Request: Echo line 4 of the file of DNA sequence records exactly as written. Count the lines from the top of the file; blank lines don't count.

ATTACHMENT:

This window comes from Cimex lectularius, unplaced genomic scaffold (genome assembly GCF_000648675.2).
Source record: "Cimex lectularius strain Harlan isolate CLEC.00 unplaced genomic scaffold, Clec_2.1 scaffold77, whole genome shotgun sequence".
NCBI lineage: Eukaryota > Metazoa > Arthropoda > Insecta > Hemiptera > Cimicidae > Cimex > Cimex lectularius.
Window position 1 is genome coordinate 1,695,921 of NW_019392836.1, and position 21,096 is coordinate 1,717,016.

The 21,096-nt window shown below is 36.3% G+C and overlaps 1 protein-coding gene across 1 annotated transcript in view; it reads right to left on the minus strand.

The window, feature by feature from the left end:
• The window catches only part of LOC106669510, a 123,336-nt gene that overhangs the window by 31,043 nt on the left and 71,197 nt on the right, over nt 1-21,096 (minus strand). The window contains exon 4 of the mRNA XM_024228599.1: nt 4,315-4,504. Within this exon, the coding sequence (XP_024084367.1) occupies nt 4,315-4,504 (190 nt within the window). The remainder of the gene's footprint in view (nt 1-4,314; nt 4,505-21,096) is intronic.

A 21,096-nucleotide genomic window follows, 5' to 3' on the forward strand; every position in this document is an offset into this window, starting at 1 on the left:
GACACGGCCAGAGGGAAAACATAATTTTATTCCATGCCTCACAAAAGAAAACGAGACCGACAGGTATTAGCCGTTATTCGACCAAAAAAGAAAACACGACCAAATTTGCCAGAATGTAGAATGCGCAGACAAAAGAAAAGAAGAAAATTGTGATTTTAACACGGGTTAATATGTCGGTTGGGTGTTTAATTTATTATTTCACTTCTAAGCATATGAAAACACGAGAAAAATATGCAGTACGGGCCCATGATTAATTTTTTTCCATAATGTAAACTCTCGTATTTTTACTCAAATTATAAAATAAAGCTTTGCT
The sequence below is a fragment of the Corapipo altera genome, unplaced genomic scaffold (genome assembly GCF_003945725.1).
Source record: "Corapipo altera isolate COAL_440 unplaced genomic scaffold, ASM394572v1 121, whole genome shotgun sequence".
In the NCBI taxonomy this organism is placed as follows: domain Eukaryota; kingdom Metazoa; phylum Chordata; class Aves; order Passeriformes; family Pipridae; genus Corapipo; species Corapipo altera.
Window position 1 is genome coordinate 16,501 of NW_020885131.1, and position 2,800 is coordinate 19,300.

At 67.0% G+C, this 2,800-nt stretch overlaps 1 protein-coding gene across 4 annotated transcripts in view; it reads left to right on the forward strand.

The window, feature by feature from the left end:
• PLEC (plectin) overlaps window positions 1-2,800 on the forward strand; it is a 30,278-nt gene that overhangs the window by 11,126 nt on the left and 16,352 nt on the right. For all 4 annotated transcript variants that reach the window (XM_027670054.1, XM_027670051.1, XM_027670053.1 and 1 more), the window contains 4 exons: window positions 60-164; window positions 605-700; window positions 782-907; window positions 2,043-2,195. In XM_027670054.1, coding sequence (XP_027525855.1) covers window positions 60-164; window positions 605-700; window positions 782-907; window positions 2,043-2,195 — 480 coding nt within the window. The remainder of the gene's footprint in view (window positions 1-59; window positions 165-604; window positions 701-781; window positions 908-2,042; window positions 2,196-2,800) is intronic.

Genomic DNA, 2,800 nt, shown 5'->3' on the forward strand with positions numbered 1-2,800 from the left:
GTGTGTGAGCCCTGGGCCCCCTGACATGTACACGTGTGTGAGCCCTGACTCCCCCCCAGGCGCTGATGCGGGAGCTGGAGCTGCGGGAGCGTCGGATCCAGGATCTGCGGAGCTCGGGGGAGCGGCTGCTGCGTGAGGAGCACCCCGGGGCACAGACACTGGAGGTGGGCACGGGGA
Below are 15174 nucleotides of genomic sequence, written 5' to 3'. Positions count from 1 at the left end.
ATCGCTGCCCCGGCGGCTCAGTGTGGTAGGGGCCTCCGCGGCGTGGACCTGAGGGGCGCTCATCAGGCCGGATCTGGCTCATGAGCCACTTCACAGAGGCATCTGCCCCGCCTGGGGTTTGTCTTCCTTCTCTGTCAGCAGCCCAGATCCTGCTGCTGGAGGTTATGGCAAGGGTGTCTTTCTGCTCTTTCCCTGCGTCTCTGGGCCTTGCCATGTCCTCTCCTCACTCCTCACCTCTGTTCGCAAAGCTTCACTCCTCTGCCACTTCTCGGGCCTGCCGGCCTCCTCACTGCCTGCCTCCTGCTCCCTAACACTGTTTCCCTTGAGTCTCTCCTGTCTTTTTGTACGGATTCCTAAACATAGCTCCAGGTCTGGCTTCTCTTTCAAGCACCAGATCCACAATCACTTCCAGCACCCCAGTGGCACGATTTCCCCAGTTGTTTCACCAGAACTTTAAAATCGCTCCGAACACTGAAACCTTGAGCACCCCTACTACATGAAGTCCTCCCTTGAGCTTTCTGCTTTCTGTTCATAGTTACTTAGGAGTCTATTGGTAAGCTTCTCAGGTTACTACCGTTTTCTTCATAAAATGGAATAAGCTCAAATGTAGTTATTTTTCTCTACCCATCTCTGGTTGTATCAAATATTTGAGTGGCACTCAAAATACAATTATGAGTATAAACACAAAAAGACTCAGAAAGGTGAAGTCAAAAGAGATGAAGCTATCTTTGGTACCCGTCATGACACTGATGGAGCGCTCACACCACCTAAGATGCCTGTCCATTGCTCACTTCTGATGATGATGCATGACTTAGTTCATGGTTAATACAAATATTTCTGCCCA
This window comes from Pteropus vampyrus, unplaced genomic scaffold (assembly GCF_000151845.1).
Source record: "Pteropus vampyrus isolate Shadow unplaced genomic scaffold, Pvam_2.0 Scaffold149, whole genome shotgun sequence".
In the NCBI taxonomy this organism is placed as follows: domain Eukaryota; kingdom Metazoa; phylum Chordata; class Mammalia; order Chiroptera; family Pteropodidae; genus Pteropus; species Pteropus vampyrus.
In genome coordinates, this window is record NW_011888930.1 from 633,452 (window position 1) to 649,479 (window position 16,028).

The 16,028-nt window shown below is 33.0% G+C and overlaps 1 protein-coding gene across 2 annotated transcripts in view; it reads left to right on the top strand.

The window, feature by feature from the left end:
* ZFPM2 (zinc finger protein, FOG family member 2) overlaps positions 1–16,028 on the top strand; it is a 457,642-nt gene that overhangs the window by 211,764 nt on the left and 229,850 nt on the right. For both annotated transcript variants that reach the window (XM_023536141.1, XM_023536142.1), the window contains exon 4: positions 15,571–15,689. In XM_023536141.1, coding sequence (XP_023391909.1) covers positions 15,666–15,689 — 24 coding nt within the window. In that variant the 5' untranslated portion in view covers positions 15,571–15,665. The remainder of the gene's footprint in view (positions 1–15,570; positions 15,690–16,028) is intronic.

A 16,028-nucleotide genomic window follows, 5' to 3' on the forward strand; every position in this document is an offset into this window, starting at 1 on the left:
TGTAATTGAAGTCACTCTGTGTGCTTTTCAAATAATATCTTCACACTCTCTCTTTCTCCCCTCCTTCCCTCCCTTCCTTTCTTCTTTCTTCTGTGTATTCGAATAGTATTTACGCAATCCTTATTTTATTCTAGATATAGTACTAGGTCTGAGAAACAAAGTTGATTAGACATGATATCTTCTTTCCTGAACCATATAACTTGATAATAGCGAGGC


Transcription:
Window position 1 is genome coordinate 1,695,921 of NW_019392836.1, and position 21,096 is coordinate 1,717,016.